- India has been against any third-party mediation in Kashmir
- On Monday, Trump said: "I would love to be a mediator"
- In series of tweets, foreign ministry said "no such request was made"
The foreign ministry has denied US President Donald Trump's claim that Prime Minister Narendra Modi has asked him to "mediate" on Kashmir. President Trump, who hosted Pakistan Prime Minister Imran Khan at the White House on Monday, said, "If I can help, I would love to be a mediator".
"I was with Prime Minister Modi two weeks ago and we talked about this subject and he actually said 'Would you like to be a mediator or arbitrator', I said 'Where', He said 'Kashmir'. Because this has been going on for many, many years... I think they would like to see it resolved and you (Imran Khan) would like to see it resolved. If I can help, I would love to be a mediator," President Trump said at the joint press briefing with Imran Khan.
The "prayers of over a billion people will be with you if you can mediate and resolve the situation," Imran Khan responded.
In a series of tweets, the foreign ministry said "no such request has been made" by the Prime Minister. Ministry spokesperson Raveesh Kumar posted:
We have seen @POTUS's remarks to the press that he is ready to mediate, if requested by India & Pakistan, on Kashmir issue. No such request has been made by PM @narendramodi to US President. It has been India's consistent position...1/2— Raveesh Kumar (@MEAIndia) July 22, 2019
...that all outstanding issues with Pakistan are discussed only bilaterally. Any engagement with Pakistan would require an end to cross border terrorism. The Shimla Agreement & the Lahore Declaration provide the basis to resolve all issues between India & Pakistan bilaterally.2/2— Raveesh Kumar (@MEAIndia) July 22, 2019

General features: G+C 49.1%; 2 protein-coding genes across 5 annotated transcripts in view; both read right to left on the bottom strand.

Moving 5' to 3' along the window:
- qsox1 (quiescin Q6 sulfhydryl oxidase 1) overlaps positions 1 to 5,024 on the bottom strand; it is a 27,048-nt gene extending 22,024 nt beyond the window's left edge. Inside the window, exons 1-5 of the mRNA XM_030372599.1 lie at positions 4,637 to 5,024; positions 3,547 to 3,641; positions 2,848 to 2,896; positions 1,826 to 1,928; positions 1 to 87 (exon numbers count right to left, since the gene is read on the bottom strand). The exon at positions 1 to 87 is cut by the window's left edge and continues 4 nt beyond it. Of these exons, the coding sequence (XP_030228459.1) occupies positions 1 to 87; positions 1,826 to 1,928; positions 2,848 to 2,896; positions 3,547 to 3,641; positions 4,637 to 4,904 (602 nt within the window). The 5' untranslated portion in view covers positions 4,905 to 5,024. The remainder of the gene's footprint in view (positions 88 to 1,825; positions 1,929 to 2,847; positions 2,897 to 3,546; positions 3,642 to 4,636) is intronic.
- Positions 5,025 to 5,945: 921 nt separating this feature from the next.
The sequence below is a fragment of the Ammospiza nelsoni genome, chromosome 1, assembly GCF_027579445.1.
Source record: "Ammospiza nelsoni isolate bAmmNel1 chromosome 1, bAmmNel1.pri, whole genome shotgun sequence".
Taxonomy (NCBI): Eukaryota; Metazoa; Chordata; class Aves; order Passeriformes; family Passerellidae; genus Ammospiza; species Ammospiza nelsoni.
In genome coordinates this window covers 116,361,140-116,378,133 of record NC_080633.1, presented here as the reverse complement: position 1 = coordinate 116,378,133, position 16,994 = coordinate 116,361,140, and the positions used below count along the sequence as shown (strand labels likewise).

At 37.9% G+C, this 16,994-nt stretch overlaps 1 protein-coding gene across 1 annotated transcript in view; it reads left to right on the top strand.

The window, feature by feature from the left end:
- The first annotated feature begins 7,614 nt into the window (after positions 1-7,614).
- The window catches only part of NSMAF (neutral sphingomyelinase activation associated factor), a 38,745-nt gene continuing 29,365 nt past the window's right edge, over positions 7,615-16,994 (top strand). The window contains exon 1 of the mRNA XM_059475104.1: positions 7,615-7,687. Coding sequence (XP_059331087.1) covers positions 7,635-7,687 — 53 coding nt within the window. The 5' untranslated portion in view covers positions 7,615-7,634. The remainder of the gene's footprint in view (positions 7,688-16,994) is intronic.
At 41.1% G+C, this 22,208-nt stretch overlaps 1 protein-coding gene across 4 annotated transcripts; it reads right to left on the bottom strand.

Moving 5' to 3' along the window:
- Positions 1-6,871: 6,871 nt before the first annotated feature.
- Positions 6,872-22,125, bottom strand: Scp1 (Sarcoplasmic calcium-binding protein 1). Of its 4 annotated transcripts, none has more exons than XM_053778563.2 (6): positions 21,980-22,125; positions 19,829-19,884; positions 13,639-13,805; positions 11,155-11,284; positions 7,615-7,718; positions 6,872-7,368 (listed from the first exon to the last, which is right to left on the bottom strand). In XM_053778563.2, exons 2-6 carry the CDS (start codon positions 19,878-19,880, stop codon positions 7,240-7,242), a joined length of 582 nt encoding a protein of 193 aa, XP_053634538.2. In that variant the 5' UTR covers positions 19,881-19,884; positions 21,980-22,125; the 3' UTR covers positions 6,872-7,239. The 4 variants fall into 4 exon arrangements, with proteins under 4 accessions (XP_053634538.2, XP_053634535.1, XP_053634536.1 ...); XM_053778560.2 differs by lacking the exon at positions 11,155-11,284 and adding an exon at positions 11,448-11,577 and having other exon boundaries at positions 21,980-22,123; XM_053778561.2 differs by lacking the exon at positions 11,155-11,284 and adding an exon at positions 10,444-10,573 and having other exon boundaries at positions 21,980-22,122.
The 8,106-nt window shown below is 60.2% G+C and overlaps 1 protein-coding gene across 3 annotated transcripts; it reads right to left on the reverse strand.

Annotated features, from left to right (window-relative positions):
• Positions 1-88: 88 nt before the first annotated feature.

Hours after Trump's remark, the US State Department on Monday said that the matter is a bilateral issue concerning Islamabad and New Delhi, however, Washington is "ready to assist".
"While Kashmir is a bilateral issue for both parties to discuss, the Trump administration welcomes Pakistan and India sitting down and the United States stands ready to assist," a State Department spokesperson told PTI in response to a question if Trump's remarks reflect a change in the country's policy on Kashmir.
President Trump and PM Modi had met last month on the sidelines of the G20 Summit in Osaka, Japan. Pakistan Prime Minister Imran Khan was also at the summit, though there was no bilateral meet between him and PM Modi.
India has been against any third-party mediation in Kashmir, though it has been repeatedly sought by Pakistan in various international forums, including the United Nations.
The US had upheld India's stance, maintaining that Kashmir is a bilateral issue and should be solved between New Delhi and Islamabad.
India has also refused to initiate dialogue with Pakistan despite repeated appeals from Imran Khan, maintaining that Pakistan must first take action against terrorists operating from its soil.
The relation between the two nations has nosedived since the terror strike at Uri in 2016 -- and further deteriorated after a suicide attack by a Jaish-e-Mohammed terrorist that killed 40 soldiers in Jammu and Kashmir's Pulwama on February 14.
Days later, India conducted air-strikes on a Jaish camp in Pakistan's Balakot on February 26. The Pakistan Air Force struck back, targeting civilian and military installations in India and captured Indian Air Force pilot Abhinandan Varthaman.
Former Jammu and Kashmir Chief Minister Omar Abdullah was quick to react on Monday. His tweet read: "Is Govt of India going to call @realDonaldTrump a liar or has there been an undeclared shift in India's position on third party involvement in #Kashmir?"
The Congress's Shashi Tharoor tweeted: "I honestly don't think Trump has the slightest idea of what he's talking about. He has either not been briefed or not understood what Modi was saying or what India's position is on 3rd-party mediation. That said, MEA should clarify that Delhi has never sought his intercession."
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